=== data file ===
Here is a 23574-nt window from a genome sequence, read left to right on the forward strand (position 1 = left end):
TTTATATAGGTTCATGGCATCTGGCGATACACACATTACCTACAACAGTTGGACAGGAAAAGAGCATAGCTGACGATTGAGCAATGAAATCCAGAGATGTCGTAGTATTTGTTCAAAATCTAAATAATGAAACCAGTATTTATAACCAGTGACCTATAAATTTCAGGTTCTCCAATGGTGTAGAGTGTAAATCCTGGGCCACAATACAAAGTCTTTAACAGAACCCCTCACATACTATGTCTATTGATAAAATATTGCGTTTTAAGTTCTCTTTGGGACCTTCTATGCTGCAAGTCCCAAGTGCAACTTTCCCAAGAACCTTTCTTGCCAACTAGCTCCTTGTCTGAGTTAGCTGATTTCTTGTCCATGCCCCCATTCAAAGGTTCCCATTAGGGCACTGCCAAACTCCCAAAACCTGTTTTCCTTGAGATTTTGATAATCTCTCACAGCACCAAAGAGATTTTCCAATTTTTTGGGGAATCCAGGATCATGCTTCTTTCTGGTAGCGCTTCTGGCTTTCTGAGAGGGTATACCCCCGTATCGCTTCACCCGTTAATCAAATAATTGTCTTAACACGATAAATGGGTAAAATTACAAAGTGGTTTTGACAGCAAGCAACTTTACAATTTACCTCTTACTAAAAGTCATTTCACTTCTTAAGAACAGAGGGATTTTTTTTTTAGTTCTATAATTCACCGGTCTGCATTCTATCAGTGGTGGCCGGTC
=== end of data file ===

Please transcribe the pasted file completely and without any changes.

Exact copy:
Here is a 23574-nt window from a genome sequence, read left to right on the forward strand (position 1 = left end):
TTTATATAGGTTCATGGCATCTGGCGATACACACATTACCTACAACAGTTGGACAGGAAAAGAGCATAGCTGACGATTGAGCAATGAAATCCAGAGATGTCGTAGTATTTGTTCAAAATCTAAATAATGAAACCAGTATTTATAACCAGTGACCTATAAATTTCAGGTTCTCCAATGGTGTAGAGTGTAAATCCTGGGCCACAATACAAAGTCTTTAACAGAACCCCTCACATACTATGTCTATTGATAAAATATTGCGTTTTAAGTTCTCTTTGGGACCTTCTATGCTGCAAGTCCCAAGTGCAACTTTCCCAAGAACCTTTCTTGCCAACTAGCTCCTTGTCTGAGTTAGCTGATTTCTTGTCCATGCCCCCATTCAAAGGTTCCCATTAGGGCACTGCCAAACTCCCAAAACCTGTTTTCCTTGAGATTTTGATAATCTCTCACAGCACCAAAGAGATTTTCCAATTTTTTGGGGAATCCAGGATCATGCTTCTTTCTGGTAGCGCTTCTGGCTTTCTGAGAGGGTATACCCCCGTATCGCTTCACCCGTTAATCAAATAATTGTCTTAACACGATAAATGGGTAAAATTACAAAGTGGTTTTGACAGCAAGCAACTTTACAATTTACCTCTTACTAAAAGTCATTTCACTTCTTAAGAACAGAGGGATTTTTTTTTTAGTTCTATAATTCACCGGTCTGCATTCTATCAGTGGTGGCCGGTC